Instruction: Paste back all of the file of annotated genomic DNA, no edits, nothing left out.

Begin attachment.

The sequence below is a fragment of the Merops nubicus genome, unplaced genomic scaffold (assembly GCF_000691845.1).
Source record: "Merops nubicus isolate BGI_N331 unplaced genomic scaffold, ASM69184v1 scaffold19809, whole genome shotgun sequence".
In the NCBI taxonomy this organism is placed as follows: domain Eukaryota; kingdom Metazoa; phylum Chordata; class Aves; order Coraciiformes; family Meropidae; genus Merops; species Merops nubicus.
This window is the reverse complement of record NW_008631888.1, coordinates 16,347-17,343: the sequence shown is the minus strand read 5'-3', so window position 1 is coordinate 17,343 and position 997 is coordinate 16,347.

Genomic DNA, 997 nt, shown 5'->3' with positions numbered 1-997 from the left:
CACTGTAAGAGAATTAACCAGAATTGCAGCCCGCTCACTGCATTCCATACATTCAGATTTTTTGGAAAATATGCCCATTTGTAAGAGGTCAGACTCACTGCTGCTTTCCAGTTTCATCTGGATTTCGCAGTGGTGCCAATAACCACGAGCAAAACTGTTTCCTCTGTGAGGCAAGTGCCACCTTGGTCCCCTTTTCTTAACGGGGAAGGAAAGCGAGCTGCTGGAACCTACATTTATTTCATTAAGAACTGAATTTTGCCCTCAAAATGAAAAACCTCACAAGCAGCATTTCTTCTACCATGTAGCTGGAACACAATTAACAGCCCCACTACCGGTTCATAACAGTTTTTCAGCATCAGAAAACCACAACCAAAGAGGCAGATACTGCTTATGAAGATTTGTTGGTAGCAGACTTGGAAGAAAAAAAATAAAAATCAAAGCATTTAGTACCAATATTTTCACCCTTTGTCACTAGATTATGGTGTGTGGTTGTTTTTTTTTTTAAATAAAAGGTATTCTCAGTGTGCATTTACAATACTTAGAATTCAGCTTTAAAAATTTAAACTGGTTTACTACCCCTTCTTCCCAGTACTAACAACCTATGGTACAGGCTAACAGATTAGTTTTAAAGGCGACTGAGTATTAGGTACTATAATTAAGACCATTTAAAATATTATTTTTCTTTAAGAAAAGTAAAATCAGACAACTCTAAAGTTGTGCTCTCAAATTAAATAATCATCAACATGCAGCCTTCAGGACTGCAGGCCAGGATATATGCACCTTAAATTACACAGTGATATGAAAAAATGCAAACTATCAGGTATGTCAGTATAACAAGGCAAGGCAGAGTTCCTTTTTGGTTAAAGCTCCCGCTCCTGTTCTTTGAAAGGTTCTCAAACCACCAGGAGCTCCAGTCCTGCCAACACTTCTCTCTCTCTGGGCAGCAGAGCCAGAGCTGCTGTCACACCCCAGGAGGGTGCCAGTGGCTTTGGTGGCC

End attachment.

The sequence below is a fragment of the Merops nubicus genome, unplaced genomic scaffold (assembly GCF_000691845.1).
Source record: "Merops nubicus isolate BGI_N331 unplaced genomic scaffold, ASM69184v1 scaffold19809, whole genome shotgun sequence".
In the NCBI taxonomy this organism is placed as follows: domain Eukaryota; kingdom Metazoa; phylum Chordata; class Aves; order Coraciiformes; family Meropidae; genus Merops; species Merops nubicus.
This window is the reverse complement of record NW_008631888.1, coordinates 16,347-17,343: the sequence shown is the minus strand read 5'-3', so window position 1 is coordinate 17,343 and position 997 is coordinate 16,347.

Genomic DNA, 997 nt, shown 5'->3' with positions numbered 1-997 from the left:
CACTGTAAGAGAATTAACCAGAATTGCAGCCCGCTCACTGCATTCCATACATTCAGATTTTTTGGAAAATATGCCCATTTGTAAGAGGTCAGACTCACTGCTGCTTTCCAGTTTCATCTGGATTTCGCAGTGGTGCCAATAACCACGAGCAAAACTGTTTCCTCTGTGAGGCAAGTGCCACCTTGGTCCCCTTTTCTTAACGGGGAAGGAAAGCGAGCTGCTGGAACCTACATTTATTTCATTAAGAACTGAATTTTGCCCTCAAAATGAAAAACCTCACAAGCAGCATTTCTTCTACCATGTAGCTGGAACACAATTAACAGCCCCACTACCGGTTCATAACAGTTTTTCAGCATCAGAAAACCACAACCAAAGAGGCAGATACTGCTTATGAAGATTTGTTGGTAGCAGACTTGGAAGAAAAAAAATAAAAATCAAAGCATTTAGTACCAATATTTTCACCCTTTGTCACTAGATTATGGTGTGTGGTTGTTTTTTTTTTTAAATAAAAGGTATTCTCAGTGTGCATTTACAATACTTAGAATTCAGCTTTAAAAATTTAAACTGGTTTACTACCCCTTCTTCCCAGTACTAACAACCTATGGTACAGGCTAACAGATTAGTTTTAAAGGCGACTGAGTATTAGGTACTATAATTAAGACCATTTAAAATATTATTTTTCTTTAAGAAAAGTAAAATCAGACAACTCTAAAGTTGTGCTCTCAAATTAAATAATCATCAACATGCAGCCTTCAGGACTGCAGGCCAGGATATATGCACCTTAAATTACACAGTGATATGAAAAAATGCAAACTATCAGGTATGTCAGTATAACAAGGCAAGGCAGAGTTCCTTTTTGGTTAAAGCTCCCGCTCCTGTTCTTTGAAAGGTTCTCAAACCACCAGGAGCTCCAGTCCTGCCAACACTTCTCTCTCTCTGGGCAGCAGAGCCAGAGCTGCTGTCACACCCCAGGAGGGTGCCAGTGGCTTTGGTGGCC